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  • Writer's pictureLeah Taylor Roy

The Pope's apology

Updated: Oct 27, 2022

Source: (CBC / Guglielmo Mangiapane/Reuters)


“Reconciliation is the responsibility of all Canadians. It is our responsibility to be open, to listen, and to share. No one must ever forget what happened at residential schools across Canada, and we must all ensure it never happens again.” Prime Minister Justin Trudeau

On July 25, in Maskwacîs, Alberta, his Holiness Pope Francis began what he referred to as a “penitential pilgrimage”. The Pope delivered a personal apology to the Residential School Survivors, their families, and communities present in Maskwacîs and to all Indigenous people of Canada, I humbly beg forgiveness for the evil committed by so many Christians against the Indigenous peoples.

This is a historical but also long overdue moment in the history of our nations and one I am hoping will lead to further reconciliation. The Call to Action #58 of the Truth and Reconciliation Commission’s report, specifically calls upon the Pope to issue an apology to Survivors, their families, and communities. It is my hope that the Pope’s apology will help with the healing that is needed by Indigenous peoples and communities.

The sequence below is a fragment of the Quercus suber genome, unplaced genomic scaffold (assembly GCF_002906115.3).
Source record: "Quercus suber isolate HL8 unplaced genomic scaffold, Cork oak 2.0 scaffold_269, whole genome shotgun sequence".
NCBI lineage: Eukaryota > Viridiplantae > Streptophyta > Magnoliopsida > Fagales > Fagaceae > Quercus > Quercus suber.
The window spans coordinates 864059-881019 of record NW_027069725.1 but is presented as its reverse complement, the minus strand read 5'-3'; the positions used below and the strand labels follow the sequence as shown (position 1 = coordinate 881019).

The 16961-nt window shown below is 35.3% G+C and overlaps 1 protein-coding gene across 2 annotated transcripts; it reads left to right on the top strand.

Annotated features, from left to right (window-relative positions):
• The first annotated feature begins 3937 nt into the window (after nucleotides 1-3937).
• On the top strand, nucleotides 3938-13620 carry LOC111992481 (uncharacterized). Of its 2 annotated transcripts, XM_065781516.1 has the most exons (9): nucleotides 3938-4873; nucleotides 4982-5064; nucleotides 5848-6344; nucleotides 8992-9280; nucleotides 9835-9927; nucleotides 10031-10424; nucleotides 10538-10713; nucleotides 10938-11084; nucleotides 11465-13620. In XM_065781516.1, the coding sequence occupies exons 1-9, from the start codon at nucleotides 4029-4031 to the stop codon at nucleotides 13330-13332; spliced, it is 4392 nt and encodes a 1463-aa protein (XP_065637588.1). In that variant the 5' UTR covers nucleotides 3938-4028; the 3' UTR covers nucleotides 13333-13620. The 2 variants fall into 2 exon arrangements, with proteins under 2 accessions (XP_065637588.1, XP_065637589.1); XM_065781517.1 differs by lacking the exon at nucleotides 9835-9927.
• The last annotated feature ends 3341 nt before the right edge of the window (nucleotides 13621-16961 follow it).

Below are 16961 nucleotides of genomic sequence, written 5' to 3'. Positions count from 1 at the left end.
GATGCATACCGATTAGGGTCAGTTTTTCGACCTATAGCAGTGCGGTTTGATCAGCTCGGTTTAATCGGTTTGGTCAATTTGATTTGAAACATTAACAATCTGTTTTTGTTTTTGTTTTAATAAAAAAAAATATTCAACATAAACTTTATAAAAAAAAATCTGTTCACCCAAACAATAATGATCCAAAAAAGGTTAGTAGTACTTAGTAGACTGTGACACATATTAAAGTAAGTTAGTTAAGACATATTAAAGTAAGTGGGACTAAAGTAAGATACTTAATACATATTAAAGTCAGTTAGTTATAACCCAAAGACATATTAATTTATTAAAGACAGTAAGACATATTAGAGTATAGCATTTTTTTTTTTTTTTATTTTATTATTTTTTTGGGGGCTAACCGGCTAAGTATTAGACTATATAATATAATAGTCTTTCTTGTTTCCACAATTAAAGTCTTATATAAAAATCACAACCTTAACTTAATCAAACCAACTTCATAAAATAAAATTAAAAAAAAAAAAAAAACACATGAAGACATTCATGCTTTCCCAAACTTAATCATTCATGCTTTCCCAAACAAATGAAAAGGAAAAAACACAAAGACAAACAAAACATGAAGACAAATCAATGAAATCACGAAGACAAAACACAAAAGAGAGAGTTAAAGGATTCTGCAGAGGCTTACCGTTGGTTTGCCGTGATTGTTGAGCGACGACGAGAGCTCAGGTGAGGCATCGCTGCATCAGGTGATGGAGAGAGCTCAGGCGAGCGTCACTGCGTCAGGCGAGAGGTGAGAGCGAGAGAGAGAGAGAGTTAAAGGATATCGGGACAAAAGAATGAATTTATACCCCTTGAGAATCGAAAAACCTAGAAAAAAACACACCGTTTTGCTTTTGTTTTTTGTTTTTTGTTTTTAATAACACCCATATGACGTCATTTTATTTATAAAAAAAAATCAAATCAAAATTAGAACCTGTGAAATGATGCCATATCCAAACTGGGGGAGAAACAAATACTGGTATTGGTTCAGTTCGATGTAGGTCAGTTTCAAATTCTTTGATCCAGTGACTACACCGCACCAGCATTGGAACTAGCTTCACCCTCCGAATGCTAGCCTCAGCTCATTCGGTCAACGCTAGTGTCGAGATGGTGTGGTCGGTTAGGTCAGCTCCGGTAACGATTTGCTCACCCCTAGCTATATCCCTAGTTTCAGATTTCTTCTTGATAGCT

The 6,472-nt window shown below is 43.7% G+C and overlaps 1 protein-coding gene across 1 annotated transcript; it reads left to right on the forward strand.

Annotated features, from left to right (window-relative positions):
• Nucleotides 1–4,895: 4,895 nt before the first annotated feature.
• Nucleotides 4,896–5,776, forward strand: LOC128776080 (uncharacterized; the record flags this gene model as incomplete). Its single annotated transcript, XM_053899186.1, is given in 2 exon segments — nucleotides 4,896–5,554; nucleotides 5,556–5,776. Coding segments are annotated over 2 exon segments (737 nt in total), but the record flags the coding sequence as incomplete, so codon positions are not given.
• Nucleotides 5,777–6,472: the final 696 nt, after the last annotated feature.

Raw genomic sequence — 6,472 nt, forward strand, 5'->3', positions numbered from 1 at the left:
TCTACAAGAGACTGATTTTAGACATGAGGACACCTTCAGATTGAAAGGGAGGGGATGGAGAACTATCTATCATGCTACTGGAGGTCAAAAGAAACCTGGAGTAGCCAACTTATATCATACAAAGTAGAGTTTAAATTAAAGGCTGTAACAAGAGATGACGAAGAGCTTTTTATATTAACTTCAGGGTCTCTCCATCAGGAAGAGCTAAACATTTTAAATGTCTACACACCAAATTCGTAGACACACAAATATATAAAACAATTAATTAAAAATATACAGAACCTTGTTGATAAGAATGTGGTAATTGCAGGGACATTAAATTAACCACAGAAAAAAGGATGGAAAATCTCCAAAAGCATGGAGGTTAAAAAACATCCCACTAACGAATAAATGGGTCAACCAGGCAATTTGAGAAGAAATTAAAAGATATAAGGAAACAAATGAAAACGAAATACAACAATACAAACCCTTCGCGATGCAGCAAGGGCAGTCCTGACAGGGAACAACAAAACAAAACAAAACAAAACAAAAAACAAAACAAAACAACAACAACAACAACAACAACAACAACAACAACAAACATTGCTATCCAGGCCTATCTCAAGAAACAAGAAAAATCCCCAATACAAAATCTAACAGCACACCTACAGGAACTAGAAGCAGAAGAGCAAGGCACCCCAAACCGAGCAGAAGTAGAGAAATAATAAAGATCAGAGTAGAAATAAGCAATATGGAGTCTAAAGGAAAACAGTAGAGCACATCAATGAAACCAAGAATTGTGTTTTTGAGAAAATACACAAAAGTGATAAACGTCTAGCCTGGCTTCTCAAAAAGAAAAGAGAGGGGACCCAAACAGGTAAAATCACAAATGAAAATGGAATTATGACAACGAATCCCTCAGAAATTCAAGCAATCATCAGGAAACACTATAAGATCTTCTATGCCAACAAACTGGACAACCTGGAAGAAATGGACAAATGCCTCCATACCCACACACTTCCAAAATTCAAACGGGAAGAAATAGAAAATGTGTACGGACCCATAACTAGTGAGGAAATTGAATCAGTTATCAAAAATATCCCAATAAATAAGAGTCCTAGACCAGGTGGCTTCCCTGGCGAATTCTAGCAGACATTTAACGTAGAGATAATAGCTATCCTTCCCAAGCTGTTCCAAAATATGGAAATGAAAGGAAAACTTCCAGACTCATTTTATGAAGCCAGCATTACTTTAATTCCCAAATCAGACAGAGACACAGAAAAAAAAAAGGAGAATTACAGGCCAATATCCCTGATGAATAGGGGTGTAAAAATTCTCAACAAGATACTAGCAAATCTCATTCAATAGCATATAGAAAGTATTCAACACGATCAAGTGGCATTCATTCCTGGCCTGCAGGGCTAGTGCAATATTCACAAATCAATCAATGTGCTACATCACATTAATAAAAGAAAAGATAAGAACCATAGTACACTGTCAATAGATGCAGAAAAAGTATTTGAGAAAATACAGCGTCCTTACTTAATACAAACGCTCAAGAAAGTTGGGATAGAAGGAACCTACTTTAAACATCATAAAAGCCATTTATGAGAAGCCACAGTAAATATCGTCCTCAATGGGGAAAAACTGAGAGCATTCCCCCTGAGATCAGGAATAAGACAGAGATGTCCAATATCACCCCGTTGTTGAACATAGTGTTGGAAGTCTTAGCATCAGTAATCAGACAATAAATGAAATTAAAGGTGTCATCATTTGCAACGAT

The transcript of the Pope’s apology can be read here.

Read the Prime Minister’s statement on the personal apology delivered by His Holiness Pope Francis here

If you need someone to talk to, a National Residential School Crisis Line offers emotional support and crisis referral services for residential school Survivors and their families. Call the toll-free Crisis Line at 1-866-925-4419. This service is available 24 hours a day, 7 days a week. The Hope for Wellness Help Line also offers support to all Indigenous Peoples. Counsellors are available by phone or online chat. This service is available in English and French, and, upon request, in Cree, Ojibway, and Inuktitut. Call the toll-free Help Line at 1-855-242-3310 or connect to the online chat at

We acknowledge that our office is located on the traditional territories of the Wendat, the Haudenosaunee, and the Anishinaabe peoples and that. Richmond Hill is situated on lands covered by Treaty 13 and the Williams Treaties.

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